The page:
321 Geoff Pusey (1979-1985; 1987-1988)

216 Dave Durham (1968-1975)


Interesting to note that TOM LEADBITTER has the highest average of any rider in the modern era although he only rode in 141 meetings for his 8.69 average. 
A couple of surprises in discovering both MARTIN CUSWORTH and ASHLEY NORTON made over 100 appearances.  The most consistent was STEVE WILCOCK who scored over 5,000 pts to average 8.28.  Other 8pt men include MARK COURTNEY who averaged 8.52 from 195 apps and BRUCE FORRESTER who averaged 8.15 from 167 apps 

1970s Favourites 




MIDDLESBROUGH Teessiders were founder members of the British League Division Two in 1968 and outlasted them all, though Berwick have tried to claim an unbroken run!  Belle Vue, Canterbury, Crayford, Nelson, Plymouth, Rayleigh, Reading, Weymouth were the other tracks. 

CANTERBURY's TYBURN GALLOWS (Ray Humphries) had a spectacular crash on the old pits bend in 1968.  He lost control of his bike coming round the third bend and crashed into the safety fence at speed on the fourth bend ending on the greyhound track.  He tried to make a comeback with various southern clubs but drifted away from the sport in 1970.

MIDDLESBROUGH's GRAHAM PLANT was the first ever winner of the Second Division Riders Championship at Hackney, September 1968.  His victory was something of a surprise as Crayford's Mick Handley was expected to end a spectacular season.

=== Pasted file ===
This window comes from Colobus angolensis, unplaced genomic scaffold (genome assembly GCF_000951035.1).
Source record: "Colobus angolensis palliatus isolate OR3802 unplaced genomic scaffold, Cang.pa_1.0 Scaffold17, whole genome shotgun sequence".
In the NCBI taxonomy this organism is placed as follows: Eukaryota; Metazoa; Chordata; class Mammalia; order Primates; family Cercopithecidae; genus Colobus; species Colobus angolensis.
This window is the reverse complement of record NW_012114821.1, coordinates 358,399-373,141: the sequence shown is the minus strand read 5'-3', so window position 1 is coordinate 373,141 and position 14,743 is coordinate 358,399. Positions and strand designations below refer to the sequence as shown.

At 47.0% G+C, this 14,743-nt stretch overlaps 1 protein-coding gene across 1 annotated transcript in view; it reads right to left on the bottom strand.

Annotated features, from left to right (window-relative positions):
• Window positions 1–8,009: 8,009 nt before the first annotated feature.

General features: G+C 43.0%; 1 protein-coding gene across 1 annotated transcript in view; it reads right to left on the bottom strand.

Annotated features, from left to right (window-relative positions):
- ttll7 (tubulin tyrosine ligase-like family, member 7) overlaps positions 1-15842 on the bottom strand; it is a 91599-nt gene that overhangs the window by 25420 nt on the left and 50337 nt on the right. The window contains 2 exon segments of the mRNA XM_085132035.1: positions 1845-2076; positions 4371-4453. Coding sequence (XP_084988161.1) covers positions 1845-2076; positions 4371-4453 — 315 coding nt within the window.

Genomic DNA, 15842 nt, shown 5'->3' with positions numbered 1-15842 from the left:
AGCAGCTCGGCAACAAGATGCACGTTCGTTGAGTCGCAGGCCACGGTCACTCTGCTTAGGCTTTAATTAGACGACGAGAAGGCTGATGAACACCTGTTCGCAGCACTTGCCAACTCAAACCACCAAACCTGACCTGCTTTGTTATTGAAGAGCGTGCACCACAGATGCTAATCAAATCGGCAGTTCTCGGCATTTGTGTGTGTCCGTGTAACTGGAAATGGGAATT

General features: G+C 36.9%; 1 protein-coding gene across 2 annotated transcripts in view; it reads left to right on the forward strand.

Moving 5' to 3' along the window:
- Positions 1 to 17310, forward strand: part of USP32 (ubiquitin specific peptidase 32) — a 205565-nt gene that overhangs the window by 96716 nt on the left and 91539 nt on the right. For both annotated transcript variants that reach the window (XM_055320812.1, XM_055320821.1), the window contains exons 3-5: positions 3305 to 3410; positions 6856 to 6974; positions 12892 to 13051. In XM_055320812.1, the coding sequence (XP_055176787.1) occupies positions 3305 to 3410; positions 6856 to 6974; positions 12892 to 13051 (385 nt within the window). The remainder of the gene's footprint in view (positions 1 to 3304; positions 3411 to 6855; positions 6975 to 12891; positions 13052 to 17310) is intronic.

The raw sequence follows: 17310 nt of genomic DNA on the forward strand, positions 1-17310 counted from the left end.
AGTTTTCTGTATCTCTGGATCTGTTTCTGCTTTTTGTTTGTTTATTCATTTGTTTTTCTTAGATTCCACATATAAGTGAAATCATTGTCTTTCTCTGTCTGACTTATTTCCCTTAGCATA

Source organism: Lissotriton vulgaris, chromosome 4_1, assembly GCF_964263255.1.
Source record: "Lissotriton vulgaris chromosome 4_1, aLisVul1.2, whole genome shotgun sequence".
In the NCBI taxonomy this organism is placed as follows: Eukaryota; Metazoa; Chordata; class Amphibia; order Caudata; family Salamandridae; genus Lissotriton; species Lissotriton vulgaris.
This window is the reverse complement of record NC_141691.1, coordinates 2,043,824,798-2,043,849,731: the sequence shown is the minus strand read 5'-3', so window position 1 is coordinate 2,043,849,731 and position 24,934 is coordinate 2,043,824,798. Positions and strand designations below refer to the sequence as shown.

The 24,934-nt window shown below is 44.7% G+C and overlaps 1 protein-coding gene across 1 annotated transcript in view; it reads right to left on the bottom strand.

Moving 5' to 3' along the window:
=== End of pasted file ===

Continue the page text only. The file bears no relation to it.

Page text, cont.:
IN 1971 Teesside team manager Henry Atkinson completed a unique double.  He masterminded Rochdale Hornets first home defeat of the season and two weeks later whilst standing in for Rayleigh Rockets team manager Peter Thorogood he emerged triumphant again in the final heat.  The two defeats were Rochdale's only home reverses all season!

THE largest attendance at Cleveland Park during the 'modern' era took place in August 1976 when a crowd of 8,000 watched the Northern Riders' Championship

ANOTHER big crowd of 5,000 turned up to witness Middlesbrough Tigers clinch the National League title on Sunday 4th October 1981 against arch rivals Newcastle. The original staging on the Thursday before had been postponed because of a waterlogged track.

THREE riders completed testimonials with the club.  Pete Reading (1968-1980), Steve Wilcock (1976-1987 & 1989-1991) and Geoff Pusey (1979-1988)

More To Follow

 Statistics supplied by


3 The Mews, Gastons Road, Malmesbury, Wiltshire SN16 0BE

Speedway Traxion is a monthly 16 page A5 size publication that charts the progress of teams during the British League era from 1965 to the present date.  Issue 16 (February) featured Middlesbrough/Teesside/Cleveland Bays, Cowdenbeath and West Ham.  Each issue costs £1.50 inclusive of postage. 

First and last meetings are covered as well as all the rider statistics (appearances, points)


UPDATES and more detailed statistics will follow very shortly.